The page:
Category Archives: Marriage

SEX GONE WRONG! (The Reasons, the Costs, and the Keys to Avoiding Catastrophe)

SEX GONE WRONG! (The Reasons, the Costs, and the Keys to Avoiding Catastrophe)

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Dale (not his real name) was in my office, and through sobs of despair and shame, he said, “I don’t know what happened or why, but I cheated on my wife, and now she’s found out and is leaving me.”

I wish I could tell you confessions like that are rare. They’re not.

The question I want you to consider with me is this: Is illicit sex worth it?

In particular, are adultery and pornography worth the cost?

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On a regular basis, I teach that sex is a gift from God, and it is. Regardless of the current level of satisfaction in your marriage, sex is a blessing from the Creator. He wants you to experience loving, creative, and exciting sex with your spouse. That’s God’s plan, and after over forty years of marriage, I can tell you from firsthand experience—it’s awesome when His plan comes together.

Few want to hear this, and even fewer believe it nowadays, but illicit sex outside of your marriage, including adultery and pornography, are costly. Tragically, we humans tend to focus on the “fringe benefits” of immorality rather than the high cost of our infidelities.

According to researchers:

  • 41% of marriages include either physical or emotional infidelity by one or both spouses.

  • 22% of married men and 14% of married women have strayed at least once during their married lives.

  • 74% of men and 68% of women say they would have an affair if they knew they would never be caught.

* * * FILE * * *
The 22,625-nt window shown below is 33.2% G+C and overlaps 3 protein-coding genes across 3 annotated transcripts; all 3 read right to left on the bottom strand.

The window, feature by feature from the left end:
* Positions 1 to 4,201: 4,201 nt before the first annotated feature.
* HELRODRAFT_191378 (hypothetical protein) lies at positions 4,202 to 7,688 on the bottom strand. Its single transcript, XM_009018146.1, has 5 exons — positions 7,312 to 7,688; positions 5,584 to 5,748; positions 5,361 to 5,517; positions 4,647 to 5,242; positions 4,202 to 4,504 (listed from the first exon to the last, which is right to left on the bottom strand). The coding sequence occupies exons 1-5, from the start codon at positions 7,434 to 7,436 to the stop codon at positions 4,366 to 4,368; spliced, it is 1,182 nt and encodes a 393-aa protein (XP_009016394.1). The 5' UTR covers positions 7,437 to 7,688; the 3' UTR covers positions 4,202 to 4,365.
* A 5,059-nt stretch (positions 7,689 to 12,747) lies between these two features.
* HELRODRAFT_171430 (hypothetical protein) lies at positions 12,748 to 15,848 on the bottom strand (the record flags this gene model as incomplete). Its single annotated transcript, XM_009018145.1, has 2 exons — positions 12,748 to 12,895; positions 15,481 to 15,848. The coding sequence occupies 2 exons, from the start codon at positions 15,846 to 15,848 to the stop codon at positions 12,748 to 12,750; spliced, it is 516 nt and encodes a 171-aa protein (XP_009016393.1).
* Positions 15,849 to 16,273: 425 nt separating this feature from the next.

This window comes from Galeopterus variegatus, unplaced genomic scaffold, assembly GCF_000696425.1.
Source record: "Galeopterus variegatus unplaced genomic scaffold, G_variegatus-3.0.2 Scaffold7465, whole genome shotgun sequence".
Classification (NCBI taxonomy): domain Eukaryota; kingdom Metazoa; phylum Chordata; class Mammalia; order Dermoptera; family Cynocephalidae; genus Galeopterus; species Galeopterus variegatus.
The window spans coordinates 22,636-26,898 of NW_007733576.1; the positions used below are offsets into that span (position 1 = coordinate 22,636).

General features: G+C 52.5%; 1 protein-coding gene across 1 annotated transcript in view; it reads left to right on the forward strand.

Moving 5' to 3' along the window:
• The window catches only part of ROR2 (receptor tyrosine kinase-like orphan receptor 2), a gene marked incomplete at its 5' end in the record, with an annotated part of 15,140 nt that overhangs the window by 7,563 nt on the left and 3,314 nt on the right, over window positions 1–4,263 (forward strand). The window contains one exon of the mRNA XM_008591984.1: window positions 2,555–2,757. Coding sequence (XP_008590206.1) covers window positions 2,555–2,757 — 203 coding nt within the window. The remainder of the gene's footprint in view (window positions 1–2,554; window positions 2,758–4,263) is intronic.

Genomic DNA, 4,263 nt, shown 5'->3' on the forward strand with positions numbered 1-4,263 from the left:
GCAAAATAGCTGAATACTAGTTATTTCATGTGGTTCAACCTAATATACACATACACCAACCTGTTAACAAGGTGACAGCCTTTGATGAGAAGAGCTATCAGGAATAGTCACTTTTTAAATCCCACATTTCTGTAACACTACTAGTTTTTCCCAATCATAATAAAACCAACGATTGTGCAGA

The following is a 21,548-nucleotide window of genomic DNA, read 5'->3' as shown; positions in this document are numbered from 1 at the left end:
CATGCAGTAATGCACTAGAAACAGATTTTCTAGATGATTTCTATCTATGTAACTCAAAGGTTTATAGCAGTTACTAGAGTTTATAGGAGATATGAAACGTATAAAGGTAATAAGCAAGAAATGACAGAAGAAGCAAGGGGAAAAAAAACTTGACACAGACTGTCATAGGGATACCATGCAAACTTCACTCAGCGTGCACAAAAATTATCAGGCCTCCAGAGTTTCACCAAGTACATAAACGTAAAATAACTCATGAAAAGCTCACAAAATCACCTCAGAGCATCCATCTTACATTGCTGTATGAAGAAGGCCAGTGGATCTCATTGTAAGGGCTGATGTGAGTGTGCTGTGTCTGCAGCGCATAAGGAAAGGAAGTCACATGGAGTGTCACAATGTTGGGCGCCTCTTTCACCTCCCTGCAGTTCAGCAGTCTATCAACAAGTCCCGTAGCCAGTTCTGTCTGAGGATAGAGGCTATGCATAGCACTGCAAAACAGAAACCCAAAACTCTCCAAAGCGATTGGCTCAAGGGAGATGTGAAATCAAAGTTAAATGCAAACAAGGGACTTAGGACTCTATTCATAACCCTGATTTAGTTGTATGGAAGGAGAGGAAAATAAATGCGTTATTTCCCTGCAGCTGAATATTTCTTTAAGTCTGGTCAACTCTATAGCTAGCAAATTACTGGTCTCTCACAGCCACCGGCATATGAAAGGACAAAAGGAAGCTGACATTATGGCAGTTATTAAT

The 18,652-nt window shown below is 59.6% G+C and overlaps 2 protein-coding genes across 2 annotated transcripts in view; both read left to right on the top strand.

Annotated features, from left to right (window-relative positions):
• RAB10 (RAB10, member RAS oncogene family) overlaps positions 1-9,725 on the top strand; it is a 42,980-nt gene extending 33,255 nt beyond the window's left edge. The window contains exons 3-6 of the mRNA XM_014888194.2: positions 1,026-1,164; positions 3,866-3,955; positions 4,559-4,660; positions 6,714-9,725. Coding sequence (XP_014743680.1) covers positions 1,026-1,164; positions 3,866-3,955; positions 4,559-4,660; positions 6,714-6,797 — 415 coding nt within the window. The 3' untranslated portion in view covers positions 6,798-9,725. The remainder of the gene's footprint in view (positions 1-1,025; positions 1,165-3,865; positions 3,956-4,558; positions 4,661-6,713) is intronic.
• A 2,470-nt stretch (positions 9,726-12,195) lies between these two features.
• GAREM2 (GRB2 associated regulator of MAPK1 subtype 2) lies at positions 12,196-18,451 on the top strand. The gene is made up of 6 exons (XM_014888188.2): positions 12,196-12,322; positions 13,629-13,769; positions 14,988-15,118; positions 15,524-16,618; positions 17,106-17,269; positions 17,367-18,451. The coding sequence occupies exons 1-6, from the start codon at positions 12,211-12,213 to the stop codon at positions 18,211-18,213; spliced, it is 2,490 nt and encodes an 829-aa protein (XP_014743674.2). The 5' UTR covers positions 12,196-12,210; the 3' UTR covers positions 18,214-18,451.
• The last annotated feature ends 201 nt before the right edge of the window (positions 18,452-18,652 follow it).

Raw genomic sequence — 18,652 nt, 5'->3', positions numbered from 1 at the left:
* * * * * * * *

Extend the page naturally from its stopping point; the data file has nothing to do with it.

• Over 30,000 people are viewing porn every second of every day.

Apparently, unfaithfulness is a relatively common issue, and immorality is far too widespread.

I’ve written about this topic before (find the article here at Charisma News), but let’s take a deeper look.

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Why do so many fail?

There are many reasons, but here are some:

  • Sexual boredom (we think the grass is greener elsewhere, and that sex outside of our marriage will be better).

  • Unmet sexual and emotional needs in our current relationship.

  • The love of the chase.

  • The thrill of conquest.

  • Insecurities about our physical and sexual desirability.

  • The pleasure of sin (though momentary and fleeting).

  • Addiction to a feeling rather than commitment to a covenant.

  • Fantasies that we believe are better than our reality.

There may be additional reasons why some spouses wander, but perhaps the biggest reason is that we haven’t considered the high cost of our forbidden sexual exploits.

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The costs of an affair that we forget or choose to ignore: